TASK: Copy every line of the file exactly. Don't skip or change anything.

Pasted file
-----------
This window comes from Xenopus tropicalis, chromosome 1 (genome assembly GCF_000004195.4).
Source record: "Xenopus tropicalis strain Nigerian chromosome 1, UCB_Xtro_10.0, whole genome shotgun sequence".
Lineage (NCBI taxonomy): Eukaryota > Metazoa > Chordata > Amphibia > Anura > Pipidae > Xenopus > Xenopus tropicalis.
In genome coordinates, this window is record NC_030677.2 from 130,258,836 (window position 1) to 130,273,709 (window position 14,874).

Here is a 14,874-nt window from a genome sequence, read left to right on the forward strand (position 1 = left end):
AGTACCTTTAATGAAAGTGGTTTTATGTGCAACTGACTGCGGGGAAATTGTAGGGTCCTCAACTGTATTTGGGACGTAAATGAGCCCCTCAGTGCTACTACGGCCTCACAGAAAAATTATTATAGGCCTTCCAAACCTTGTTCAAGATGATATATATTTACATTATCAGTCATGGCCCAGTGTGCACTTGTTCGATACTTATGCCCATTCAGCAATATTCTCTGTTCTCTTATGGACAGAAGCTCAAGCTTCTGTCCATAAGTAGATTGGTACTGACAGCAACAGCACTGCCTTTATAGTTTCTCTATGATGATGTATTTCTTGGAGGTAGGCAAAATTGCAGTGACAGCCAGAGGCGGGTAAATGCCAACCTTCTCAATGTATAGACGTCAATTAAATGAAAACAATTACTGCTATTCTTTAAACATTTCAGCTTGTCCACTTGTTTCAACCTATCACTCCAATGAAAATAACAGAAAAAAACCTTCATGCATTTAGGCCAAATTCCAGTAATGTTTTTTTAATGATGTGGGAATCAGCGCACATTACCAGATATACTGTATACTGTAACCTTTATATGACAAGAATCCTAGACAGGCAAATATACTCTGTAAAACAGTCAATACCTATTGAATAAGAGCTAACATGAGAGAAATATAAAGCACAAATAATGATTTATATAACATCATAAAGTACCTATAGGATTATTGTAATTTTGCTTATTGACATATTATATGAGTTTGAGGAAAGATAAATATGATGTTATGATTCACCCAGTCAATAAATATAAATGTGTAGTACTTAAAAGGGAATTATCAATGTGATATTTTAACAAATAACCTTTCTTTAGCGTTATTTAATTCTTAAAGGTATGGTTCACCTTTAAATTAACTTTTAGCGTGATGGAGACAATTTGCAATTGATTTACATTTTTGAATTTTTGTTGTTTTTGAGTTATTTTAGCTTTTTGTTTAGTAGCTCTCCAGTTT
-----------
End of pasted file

This window comes from Xenopus tropicalis, chromosome 1 (genome assembly GCF_000004195.4).
Source record: "Xenopus tropicalis strain Nigerian chromosome 1, UCB_Xtro_10.0, whole genome shotgun sequence".
Lineage (NCBI taxonomy): Eukaryota > Metazoa > Chordata > Amphibia > Anura > Pipidae > Xenopus > Xenopus tropicalis.
In genome coordinates, this window is record NC_030677.2 from 130,258,836 (window position 1) to 130,273,709 (window position 14,874).

Here is a 14,874-nt window from a genome sequence, read left to right on the forward strand (position 1 = left end):
AGTACCTTTAATGAAAGTGGTTTTATGTGCAACTGACTGCGGGGAAATTGTAGGGTCCTCAACTGTATTTGGGACGTAAATGAGCCCCTCAGTGCTACTACGGCCTCACAGAAAAATTATTATAGGCCTTCCAAACCTTGTTCAAGATGATATATATTTACATTATCAGTCATGGCCCAGTGTGCACTTGTTCGATACTTATGCCCATTCAGCAATATTCTCTGTTCTCTTATGGACAGAAGCTCAAGCTTCTGTCCATAAGTAGATTGGTACTGACAGCAACAGCACTGCCTTTATAGTTTCTCTATGATGATGTATTTCTTGGAGGTAGGCAAAATTGCAGTGACAGCCAGAGGCGGGTAAATGCCAACCTTCTCAATGTATAGACGTCAATTAAATGAAAACAATTACTGCTATTCTTTAAACATTTCAGCTTGTCCACTTGTTTCAACCTATCACTCCAATGAAAATAACAGAAAAAAACCTTCATGCATTTAGGCCAAATTCCAGTAATGTTTTTTTAATGATGTGGGAATCAGCGCACATTACCAGATATACTGTATACTGTAACCTTTATATGACAAGAATCCTAGACAGGCAAATATACTCTGTAAAACAGTCAATACCTATTGAATAAGAGCTAACATGAGAGAAATATAAAGCACAAATAATGATTTATATAACATCATAAAGTACCTATAGGATTATTGTAATTTTGCTTATTGACATATTATATGAGTTTGAGGAAAGATAAATATGATGTTATGATTCACCCAGTCAATAAATATAAATGTGTAGTACTTAAAAGGGAATTATCAATGTGATATTTTAACAAATAACCTTTCTTTAGCGTTATTTAATTCTTAAAGGTATGGTTCACCTTTAAATTAACTTTTAGCGTGATGGAGACAATTTGCAATTGATTTACATTTTTGAATTTTTGTTGTTTTTGAGTTATTTTAGCTTTTTGTTTAGTAGCTCTCCAGTTT